The Idea of “Global Modernism": A Symposium
and 10/21/2017 from 10:00am-4:30pm
Natalia Brizuela, Associate Professor, Department of Spanish & Portuguese, UCB
Atreyee Gupta, Assistant Professor, Department of History of Art, UCB
Sonal Khullar, Associate Professor, Department of Art History, University of Washington
Namiko Kunimoto, Assistant Professor, Department of History of Art, Ohio State University
Marci Kwon, Assistant Professor, Department of Art and Art History, Stanford University
Anneka Lenssen, Assistant Professor, Department of History of Art History, UCB
Sylvester Ogbechie, Professor, Department of History of Art and Architecture, UCSB
Sugata Ray, Assistant Professor, Department of History of Art, UCB
Sam Rose, Lecturer, School of Art History, University of St Andrews, UK
The symposium addresses the emergence of “global modernism” as an intellectual, professional, and pedagogical rubric for the academic and critical study of modern visual and spatial arts around the world (nineteenth, twentieth, and twenty-first century), with special attention to its formations at Berkeley. To some extent, “global modernism” (singular) might designate the transnational dissemination and intercultural reception of certain modernist arts, whether European-originated or not, and/or the identification of worldwide characteristics of modern(ist) arts relative to “pre-modern,” “early modern,” or “indigenous” traditions in their particular global contexts. To some extent, it might designate the conceptual field within which many modernisms (plural) around the world—sometimes described as “multiple modernisms” and “alternate modernisms”—might be studied in comparative, cross-cultural, postcolonial, transnational, and/or “global” frames that organize new directions of teaching and research. What are the backgrounds, stakes, and warrants of these or other ideas of artistic modernism(s) treated as global phenomenon/a? Is it now possible to articulate historiographies of the idea of “global modernism”? How does “global modern(ism)” relate to the parallel emergence of “global early modern,” “global medieval,” “global ancient,” and “globalprehistoric”? How does it relate to initiatives in “world art studies”? How does it relate to processes of socioeconomic and cultural “globalization”? What kinds of intellectual practices and professional training/experience does it seem to require—potentially changing the shape of disciplines, jobs, curricula, and research programs? How are major global research universities like Berkeley situated to contribute (or not)? (One goal of the symposium is to advance thinking about, and on behalf of, Berkeley’s increasing visibility as a center of “global modern studies.”)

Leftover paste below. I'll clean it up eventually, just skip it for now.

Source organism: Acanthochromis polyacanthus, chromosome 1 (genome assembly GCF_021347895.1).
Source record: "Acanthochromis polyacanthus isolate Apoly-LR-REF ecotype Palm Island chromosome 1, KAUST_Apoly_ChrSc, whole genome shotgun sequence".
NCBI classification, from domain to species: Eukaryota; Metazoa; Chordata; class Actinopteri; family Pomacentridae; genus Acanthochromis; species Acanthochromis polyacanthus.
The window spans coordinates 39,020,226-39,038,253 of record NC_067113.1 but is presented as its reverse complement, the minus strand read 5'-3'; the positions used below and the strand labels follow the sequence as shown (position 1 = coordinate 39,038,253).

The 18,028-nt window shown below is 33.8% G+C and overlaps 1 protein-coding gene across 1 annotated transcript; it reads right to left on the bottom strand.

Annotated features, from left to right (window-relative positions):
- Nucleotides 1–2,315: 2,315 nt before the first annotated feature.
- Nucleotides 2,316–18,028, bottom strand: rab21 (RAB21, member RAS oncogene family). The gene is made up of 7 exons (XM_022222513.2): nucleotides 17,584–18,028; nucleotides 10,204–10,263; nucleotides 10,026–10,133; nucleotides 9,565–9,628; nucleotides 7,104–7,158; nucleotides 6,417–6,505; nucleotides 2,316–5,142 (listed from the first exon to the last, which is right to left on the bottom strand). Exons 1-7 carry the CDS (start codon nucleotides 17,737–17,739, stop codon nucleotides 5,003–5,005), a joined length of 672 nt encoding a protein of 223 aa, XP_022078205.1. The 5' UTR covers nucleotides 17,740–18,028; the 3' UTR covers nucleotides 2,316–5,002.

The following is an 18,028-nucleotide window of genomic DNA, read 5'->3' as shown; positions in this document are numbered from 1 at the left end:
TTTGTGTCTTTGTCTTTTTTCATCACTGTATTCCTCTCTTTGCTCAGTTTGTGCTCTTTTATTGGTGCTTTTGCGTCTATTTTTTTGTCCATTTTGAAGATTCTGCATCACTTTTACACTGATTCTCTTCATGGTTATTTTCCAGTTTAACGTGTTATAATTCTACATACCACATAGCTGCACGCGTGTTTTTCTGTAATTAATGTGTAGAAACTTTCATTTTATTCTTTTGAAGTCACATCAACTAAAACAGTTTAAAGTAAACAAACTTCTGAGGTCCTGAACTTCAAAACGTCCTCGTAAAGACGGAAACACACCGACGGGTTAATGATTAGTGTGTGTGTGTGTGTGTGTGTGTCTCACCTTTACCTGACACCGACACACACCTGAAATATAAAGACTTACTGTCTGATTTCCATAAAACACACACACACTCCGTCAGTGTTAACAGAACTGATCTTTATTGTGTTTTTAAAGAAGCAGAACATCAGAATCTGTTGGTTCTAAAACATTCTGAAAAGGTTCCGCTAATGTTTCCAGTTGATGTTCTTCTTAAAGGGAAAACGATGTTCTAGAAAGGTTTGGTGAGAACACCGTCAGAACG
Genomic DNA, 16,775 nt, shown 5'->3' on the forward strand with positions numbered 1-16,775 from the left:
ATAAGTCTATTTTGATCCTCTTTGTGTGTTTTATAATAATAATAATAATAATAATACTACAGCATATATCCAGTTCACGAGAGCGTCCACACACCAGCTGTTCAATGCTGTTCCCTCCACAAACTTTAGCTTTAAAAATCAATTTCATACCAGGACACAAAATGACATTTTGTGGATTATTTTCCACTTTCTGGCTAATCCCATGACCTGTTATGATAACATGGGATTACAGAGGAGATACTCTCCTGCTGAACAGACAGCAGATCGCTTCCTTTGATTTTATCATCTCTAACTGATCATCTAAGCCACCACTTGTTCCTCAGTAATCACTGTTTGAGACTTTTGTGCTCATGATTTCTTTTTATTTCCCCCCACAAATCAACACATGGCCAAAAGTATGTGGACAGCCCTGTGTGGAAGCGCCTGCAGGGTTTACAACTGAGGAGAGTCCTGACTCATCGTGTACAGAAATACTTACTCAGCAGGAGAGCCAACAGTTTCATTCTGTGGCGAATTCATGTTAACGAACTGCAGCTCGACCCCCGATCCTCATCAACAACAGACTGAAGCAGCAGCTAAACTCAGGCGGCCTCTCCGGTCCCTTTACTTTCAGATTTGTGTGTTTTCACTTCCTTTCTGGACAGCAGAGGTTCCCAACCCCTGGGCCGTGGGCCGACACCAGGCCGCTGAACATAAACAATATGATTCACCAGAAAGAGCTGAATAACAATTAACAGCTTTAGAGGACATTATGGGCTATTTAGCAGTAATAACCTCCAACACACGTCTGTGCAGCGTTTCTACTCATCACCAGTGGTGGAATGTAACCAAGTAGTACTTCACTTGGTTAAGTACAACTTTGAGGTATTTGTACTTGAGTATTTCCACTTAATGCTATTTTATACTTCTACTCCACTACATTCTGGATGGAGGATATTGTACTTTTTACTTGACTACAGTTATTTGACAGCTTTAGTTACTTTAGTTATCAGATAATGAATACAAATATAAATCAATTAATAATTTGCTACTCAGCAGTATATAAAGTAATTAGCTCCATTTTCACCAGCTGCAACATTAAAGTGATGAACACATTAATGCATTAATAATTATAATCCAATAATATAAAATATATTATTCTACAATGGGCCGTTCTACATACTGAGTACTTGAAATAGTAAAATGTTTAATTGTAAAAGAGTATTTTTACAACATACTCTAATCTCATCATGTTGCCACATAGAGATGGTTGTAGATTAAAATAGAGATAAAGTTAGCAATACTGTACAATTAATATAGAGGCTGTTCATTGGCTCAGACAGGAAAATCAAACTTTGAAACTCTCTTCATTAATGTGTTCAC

Organizers: Whitney Davis and Anneka Lenssen, History of Art, University of California at Berkeley
Sponsors: Department of History of Art; Townsend Center for the Humanities; The George C. and Helen N. Pardee Chair II at the University of California, Berkeley.
PhD students in art history and other fields are invited to apply for a seat by completing an online form no later than Monday, Oct. 2:
Audience members must commit to attending the entire symposium. Late requests cannot be accommodated.